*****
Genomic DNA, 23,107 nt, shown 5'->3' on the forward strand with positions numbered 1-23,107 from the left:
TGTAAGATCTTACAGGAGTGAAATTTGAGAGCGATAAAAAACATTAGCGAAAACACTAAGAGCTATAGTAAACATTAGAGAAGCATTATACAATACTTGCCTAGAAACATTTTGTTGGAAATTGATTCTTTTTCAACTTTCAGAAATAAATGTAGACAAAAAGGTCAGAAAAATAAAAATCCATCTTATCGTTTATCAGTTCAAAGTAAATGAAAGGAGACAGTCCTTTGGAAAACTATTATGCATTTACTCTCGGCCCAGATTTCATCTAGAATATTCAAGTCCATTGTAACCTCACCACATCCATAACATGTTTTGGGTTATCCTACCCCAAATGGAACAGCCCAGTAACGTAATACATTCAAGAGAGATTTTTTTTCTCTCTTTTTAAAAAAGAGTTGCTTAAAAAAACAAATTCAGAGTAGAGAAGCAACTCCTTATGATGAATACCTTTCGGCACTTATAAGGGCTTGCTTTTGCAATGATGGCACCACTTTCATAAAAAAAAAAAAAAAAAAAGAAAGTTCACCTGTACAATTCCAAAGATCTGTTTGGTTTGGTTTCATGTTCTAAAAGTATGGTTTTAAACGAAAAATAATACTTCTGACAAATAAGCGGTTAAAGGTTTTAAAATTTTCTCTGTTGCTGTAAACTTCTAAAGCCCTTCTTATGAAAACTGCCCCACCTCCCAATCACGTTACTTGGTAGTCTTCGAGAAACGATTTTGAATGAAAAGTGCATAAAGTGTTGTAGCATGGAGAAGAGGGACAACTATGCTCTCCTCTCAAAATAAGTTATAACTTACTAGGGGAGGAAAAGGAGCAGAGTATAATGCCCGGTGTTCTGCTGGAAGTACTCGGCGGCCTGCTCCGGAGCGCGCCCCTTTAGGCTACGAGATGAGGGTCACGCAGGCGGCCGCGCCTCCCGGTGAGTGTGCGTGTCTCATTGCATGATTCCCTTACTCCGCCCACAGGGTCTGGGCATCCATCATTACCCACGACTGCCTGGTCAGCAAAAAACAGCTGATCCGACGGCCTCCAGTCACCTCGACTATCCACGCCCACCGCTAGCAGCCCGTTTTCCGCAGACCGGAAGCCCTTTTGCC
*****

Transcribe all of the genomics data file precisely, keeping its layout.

Genomic DNA, 23,107 nt, shown 5'->3' on the forward strand with positions numbered 1-23,107 from the left:
TGTAAGATCTTACAGGAGTGAAATTTGAGAGCGATAAAAAACATTAGCGAAAACACTAAGAGCTATAGTAAACATTAGAGAAGCATTATACAATACTTGCCTAGAAACATTTTGTTGGAAATTGATTCTTTTTCAACTTTCAGAAATAAATGTAGACAAAAAGGTCAGAAAAATAAAAATCCATCTTATCGTTTATCAGTTCAAAGTAAATGAAAGGAGACAGTCCTTTGGAAAACTATTATGCATTTACTCTCGGCCCAGATTTCATCTAGAATATTCAAGTCCATTGTAACCTCACCACATCCATAACATGTTTTGGGTTATCCTACCCCAAATGGAACAGCCCAGTAACGTAATACATTCAAGAGAGATTTTTTTTCTCTCTTTTTAAAAAAGAGTTGCTTAAAAAAACAAATTCAGAGTAGAGAAGCAACTCCTTATGATGAATACCTTTCGGCACTTATAAGGGCTTGCTTTTGCAATGATGGCACCACTTTCATAAAAAAAAAAAAAAAAAAAGAAAGTTCACCTGTACAATTCCAAAGATCTGTTTGGTTTGGTTTCATGTTCTAAAAGTATGGTTTTAAACGAAAAATAATACTTCTGACAAATAAGCGGTTAAAGGTTTTAAAATTTTCTCTGTTGCTGTAAACTTCTAAAGCCCTTCTTATGAAAACTGCCCCACCTCCCAATCACGTTACTTGGTAGTCTTCGAGAAACGATTTTGAATGAAAAGTGCATAAAGTGTTGTAGCATGGAGAAGAGGGACAACTATGCTCTCCTCTCAAAATAAGTTATAACTTACTAGGGGAGGAAAAGGAGCAGAGTATAATGCCCGGTGTTCTGCTGGAAGTACTCGGCGGCCTGCTCCGGAGCGCGCCCCTTTAGGCTACGAGATGAGGGTCACGCAGGCGGCCGCGCCTCCCGGTGAGTGTGCGTGTCTCATTGCATGATTCCCTTACTCCGCCCACAGGGTCTGGGCATCCATCATTACCCACGACTGCCTGGTCAGCAAAAAACAGCTGATCCGACGGCCTCCAGTCACCTCGACTATCCACGCCCACCGCTAGCAGCCCGTTTTCCGCAGACCGGAAGCCCTTTTGCC